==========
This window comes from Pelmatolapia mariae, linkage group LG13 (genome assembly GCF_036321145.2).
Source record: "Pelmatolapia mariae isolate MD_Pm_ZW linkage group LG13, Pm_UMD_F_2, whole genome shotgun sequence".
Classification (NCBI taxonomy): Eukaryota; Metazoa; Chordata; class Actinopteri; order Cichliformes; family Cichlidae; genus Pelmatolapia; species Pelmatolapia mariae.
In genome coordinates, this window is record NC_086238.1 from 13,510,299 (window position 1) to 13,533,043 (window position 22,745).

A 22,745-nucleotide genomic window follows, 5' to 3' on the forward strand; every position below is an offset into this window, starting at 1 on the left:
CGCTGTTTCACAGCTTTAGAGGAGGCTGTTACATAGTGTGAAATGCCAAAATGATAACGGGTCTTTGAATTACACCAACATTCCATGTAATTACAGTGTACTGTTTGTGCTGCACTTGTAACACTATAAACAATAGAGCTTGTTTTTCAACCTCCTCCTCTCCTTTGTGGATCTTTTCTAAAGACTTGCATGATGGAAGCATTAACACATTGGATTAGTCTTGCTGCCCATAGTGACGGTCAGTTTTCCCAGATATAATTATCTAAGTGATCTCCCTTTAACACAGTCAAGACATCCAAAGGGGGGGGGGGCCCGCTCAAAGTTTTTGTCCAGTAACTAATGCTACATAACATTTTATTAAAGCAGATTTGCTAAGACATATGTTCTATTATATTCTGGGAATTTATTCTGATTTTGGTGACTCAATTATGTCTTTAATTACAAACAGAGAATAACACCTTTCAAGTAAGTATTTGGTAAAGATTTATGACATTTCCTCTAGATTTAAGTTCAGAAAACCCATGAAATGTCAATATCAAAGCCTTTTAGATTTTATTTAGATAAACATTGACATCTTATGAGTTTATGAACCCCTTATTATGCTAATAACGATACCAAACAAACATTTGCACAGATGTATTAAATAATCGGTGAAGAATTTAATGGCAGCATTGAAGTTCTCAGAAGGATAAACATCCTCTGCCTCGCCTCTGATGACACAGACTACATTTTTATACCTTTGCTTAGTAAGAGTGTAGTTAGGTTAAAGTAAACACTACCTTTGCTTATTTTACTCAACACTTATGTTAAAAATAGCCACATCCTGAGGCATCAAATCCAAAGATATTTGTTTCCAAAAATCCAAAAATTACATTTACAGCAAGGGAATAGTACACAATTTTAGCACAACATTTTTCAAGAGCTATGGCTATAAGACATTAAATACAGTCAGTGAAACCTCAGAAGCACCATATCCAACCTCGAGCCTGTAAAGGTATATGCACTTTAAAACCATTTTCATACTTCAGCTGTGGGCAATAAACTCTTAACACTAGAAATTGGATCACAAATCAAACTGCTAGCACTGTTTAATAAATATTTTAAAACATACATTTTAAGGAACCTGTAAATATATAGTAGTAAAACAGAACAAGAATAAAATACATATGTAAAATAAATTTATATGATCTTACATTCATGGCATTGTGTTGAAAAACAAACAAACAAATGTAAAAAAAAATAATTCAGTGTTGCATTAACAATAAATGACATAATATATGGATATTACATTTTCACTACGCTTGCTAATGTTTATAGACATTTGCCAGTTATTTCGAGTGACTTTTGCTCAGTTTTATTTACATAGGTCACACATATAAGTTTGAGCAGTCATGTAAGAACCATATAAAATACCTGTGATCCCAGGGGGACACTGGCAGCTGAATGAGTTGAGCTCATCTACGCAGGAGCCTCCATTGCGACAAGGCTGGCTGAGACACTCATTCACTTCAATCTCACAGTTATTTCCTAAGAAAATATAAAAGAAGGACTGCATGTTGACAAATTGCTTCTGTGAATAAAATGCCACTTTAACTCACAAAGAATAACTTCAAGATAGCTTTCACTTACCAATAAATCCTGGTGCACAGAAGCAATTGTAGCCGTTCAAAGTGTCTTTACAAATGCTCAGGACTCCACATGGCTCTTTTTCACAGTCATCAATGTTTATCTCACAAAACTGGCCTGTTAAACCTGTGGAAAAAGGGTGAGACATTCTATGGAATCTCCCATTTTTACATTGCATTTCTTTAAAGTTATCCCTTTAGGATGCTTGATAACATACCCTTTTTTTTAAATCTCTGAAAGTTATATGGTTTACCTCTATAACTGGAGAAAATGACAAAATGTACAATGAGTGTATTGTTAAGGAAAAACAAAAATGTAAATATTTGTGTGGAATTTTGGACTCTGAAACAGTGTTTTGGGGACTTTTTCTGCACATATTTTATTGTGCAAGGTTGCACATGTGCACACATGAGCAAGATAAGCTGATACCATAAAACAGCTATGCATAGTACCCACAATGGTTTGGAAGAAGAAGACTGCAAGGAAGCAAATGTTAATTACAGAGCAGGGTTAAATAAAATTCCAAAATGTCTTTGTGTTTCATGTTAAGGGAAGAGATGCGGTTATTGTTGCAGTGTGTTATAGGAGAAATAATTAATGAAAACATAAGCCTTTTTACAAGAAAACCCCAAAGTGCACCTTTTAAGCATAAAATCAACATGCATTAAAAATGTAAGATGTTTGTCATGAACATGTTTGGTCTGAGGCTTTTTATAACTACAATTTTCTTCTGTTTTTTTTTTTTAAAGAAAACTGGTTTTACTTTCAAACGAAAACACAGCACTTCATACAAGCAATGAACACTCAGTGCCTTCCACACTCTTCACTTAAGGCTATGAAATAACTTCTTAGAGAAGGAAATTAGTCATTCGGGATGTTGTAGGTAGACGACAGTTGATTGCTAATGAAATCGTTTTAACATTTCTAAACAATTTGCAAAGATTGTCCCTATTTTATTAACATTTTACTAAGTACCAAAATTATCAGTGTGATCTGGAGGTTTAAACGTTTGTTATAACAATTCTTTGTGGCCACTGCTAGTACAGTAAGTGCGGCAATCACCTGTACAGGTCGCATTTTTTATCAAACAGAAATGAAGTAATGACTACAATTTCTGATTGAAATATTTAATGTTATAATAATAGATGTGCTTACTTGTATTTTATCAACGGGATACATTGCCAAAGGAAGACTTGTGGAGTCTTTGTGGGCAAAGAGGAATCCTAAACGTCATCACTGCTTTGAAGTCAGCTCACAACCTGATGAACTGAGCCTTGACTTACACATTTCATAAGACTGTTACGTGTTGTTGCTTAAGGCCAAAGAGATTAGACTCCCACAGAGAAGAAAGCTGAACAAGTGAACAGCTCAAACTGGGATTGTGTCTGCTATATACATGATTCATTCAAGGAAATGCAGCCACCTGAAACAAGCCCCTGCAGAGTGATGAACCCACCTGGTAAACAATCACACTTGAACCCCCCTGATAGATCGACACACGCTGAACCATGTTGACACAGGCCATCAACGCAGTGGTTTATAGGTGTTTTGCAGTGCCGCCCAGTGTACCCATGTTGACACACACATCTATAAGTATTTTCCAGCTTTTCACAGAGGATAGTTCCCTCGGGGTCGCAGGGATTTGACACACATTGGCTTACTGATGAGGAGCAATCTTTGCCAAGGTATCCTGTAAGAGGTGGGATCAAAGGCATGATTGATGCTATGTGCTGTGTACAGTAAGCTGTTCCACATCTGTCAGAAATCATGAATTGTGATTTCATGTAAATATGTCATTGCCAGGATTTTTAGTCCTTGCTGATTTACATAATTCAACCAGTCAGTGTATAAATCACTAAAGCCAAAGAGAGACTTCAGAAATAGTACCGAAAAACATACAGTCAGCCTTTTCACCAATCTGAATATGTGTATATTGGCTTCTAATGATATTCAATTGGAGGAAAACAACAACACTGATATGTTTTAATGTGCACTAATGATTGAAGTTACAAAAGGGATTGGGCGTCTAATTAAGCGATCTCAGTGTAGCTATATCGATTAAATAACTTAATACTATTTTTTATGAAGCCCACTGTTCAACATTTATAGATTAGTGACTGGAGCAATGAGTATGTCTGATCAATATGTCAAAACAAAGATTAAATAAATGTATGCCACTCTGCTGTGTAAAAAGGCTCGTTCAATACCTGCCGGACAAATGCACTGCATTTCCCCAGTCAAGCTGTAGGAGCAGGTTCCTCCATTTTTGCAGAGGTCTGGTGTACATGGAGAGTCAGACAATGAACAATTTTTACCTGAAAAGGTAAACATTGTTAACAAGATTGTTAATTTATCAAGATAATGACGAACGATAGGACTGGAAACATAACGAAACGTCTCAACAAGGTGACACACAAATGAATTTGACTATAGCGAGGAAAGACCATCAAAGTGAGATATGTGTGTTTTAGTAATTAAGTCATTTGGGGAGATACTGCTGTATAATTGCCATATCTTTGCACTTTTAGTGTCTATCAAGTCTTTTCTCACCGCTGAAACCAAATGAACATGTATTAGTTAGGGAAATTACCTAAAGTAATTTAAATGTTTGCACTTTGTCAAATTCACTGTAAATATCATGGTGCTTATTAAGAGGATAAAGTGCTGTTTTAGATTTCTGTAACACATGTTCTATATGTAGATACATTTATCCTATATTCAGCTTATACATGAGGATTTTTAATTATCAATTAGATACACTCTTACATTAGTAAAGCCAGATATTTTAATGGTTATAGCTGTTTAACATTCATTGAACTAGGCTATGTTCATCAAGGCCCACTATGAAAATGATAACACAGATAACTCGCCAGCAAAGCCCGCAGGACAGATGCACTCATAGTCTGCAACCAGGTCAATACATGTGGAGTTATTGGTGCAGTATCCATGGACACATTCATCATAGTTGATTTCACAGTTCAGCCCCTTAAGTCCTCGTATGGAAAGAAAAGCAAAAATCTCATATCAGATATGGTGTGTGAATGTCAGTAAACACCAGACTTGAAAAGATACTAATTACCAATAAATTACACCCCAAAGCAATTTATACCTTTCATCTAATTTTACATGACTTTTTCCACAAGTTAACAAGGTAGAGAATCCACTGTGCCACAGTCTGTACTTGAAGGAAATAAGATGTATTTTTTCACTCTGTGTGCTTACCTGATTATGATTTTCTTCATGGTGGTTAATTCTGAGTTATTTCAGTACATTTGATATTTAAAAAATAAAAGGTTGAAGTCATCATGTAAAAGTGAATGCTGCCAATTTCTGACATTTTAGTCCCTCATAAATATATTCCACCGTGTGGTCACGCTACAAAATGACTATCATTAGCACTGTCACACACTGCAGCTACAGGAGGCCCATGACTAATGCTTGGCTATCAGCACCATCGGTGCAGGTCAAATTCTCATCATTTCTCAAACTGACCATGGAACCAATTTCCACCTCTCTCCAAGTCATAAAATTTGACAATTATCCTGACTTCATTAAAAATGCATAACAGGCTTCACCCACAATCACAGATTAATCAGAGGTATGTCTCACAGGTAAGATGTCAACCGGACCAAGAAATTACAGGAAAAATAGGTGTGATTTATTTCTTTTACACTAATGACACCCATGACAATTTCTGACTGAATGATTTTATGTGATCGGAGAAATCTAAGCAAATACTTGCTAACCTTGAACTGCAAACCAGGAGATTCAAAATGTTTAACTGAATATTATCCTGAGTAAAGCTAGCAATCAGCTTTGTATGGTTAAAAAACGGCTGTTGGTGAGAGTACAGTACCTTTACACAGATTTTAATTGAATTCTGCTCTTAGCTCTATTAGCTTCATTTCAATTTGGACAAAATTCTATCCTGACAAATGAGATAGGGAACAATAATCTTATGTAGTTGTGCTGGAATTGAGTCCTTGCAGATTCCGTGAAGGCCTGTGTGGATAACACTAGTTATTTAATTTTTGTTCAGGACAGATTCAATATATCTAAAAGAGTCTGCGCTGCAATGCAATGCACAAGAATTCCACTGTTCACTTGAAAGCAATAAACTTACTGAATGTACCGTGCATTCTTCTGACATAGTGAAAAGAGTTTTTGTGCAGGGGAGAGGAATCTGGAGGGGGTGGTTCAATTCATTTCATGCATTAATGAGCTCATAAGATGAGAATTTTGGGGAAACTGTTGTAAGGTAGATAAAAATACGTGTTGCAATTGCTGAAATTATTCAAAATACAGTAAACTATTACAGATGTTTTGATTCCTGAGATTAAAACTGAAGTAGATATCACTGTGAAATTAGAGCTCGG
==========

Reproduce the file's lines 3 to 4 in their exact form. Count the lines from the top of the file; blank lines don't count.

Classification (NCBI taxonomy): Eukaryota; Metazoa; Chordata; class Actinopteri; order Cichliformes; family Cichlidae; genus Pelmatolapia; species Pelmatolapia mariae.
In genome coordinates, this window is record NC_086238.1 from 13,510,299 (window position 1) to 13,533,043 (window position 22,745).